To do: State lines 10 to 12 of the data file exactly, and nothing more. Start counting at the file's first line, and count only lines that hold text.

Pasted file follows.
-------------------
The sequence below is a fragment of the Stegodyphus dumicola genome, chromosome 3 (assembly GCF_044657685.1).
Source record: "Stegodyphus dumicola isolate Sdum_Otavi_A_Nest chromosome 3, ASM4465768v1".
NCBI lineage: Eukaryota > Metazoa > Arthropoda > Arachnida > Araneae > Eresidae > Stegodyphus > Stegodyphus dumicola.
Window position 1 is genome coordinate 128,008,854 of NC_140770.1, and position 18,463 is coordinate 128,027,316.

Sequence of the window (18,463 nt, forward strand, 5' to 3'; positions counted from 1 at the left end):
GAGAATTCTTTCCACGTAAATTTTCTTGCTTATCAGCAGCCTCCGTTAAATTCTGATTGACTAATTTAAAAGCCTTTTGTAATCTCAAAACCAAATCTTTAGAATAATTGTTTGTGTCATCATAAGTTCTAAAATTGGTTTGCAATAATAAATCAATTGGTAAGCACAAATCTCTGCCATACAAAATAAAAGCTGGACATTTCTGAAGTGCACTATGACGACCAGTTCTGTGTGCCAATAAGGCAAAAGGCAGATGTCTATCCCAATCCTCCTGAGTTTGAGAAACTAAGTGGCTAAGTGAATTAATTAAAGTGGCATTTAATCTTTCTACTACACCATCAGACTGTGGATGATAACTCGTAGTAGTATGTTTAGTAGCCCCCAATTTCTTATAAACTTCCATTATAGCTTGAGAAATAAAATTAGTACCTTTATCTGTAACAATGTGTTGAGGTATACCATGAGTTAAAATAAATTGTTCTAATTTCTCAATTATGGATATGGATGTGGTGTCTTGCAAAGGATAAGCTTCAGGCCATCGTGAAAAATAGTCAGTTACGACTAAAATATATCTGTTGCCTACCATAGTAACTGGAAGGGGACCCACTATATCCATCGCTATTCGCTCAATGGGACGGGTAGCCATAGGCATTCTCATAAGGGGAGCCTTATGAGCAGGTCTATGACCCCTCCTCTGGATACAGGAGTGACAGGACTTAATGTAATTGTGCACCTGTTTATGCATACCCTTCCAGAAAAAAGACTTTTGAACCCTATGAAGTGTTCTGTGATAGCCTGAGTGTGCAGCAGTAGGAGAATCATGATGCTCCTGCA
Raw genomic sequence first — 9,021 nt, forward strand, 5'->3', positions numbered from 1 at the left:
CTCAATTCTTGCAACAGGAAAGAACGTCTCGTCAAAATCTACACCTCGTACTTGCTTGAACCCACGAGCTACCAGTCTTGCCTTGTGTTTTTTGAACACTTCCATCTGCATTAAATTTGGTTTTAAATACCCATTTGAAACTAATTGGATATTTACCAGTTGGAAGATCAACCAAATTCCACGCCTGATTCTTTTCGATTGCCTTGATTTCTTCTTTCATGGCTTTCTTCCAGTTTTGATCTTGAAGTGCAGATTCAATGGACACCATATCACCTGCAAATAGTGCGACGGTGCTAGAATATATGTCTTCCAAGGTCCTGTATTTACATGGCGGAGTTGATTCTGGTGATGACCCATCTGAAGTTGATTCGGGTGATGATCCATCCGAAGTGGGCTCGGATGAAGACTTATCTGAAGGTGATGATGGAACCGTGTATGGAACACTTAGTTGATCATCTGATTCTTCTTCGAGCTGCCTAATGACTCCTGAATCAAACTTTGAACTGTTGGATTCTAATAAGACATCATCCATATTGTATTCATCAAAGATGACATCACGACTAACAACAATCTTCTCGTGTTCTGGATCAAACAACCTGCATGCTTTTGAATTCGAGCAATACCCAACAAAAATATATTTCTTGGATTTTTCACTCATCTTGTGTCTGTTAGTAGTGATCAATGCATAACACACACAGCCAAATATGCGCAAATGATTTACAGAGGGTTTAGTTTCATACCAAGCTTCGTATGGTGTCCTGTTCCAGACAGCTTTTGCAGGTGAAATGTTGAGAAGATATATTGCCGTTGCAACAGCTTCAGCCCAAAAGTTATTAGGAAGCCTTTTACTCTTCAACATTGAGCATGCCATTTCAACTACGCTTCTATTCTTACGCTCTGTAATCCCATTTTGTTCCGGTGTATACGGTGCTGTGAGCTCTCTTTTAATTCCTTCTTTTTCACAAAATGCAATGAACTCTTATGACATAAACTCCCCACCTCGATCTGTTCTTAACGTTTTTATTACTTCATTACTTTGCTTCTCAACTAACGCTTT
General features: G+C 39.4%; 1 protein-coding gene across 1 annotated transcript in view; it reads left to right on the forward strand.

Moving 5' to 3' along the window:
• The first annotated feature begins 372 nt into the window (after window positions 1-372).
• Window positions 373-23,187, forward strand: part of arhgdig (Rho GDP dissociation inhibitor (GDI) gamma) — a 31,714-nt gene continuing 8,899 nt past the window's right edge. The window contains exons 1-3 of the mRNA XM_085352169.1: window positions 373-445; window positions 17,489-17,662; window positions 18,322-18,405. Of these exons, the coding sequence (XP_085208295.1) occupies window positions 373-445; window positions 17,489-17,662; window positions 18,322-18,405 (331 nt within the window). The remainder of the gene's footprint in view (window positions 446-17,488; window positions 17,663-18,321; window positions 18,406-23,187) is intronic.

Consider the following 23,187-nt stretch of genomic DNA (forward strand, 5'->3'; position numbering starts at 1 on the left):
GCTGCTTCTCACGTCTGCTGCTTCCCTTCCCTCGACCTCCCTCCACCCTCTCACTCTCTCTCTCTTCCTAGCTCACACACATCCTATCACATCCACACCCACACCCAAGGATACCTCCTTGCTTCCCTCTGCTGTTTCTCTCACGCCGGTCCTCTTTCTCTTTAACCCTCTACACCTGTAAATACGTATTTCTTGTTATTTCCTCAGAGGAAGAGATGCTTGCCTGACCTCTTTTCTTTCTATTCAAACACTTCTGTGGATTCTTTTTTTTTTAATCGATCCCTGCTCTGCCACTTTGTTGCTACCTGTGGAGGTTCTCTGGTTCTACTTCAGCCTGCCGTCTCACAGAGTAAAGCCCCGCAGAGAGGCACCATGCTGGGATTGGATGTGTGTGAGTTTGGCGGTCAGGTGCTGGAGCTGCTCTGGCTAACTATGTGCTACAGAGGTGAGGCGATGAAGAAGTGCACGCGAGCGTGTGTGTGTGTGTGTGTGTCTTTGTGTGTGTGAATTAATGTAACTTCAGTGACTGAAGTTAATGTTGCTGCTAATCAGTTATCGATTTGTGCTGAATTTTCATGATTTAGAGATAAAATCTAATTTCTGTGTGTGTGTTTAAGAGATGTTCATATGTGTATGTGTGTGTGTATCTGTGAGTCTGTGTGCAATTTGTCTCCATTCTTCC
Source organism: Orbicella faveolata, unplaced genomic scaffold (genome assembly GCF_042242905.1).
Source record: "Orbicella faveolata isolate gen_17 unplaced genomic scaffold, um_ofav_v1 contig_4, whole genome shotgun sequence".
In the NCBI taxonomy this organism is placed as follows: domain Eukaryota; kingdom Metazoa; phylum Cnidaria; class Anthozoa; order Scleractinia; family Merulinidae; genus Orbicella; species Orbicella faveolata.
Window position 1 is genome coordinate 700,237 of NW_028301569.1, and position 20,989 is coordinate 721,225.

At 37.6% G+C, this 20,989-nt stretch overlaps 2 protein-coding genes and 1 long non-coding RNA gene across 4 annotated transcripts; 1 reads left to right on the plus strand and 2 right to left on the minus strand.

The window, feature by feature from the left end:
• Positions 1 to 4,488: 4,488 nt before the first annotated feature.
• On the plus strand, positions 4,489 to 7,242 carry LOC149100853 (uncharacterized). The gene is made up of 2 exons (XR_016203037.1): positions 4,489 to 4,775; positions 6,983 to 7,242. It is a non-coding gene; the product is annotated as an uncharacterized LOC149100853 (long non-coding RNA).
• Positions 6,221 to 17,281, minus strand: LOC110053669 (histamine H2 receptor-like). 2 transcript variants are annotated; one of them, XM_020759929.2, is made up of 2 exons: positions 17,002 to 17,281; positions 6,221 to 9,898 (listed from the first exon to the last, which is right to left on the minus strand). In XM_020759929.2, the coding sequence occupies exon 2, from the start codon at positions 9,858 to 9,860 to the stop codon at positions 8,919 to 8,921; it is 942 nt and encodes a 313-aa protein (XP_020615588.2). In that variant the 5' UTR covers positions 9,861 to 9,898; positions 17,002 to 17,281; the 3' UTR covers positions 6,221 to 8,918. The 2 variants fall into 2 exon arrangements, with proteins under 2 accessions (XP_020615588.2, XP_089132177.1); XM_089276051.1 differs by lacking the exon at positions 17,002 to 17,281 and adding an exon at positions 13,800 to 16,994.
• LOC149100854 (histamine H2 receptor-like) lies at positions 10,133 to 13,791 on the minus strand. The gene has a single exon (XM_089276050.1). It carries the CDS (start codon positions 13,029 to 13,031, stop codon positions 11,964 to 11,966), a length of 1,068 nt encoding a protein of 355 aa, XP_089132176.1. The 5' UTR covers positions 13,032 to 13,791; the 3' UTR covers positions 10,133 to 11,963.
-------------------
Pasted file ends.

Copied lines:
Moving 5' to 3' along the window:
• The first annotated feature begins 372 nt into the window (after window positions 1-372).
• Window positions 373-23,187, forward strand: part of arhgdig (Rho GDP dissociation inhibitor (GDI) gamma) — a 31,714-nt gene continuing 8,899 nt past the window's right edge. The window contains exons 1-3 of the mRNA XM_085352169.1: window positions 373-445; window positions 17,489-17,662; window positions 18,322-18,405. Of these exons, the coding sequence (XP_085208295.1) occupies window positions 373-445; window positions 17,489-17,662; window positions 18,322-18,405 (331 nt within the window). The remainder of the gene's footprint in view (window positions 446-17,488; window positions 17,663-18,321; window positions 18,406-23,187) is intronic.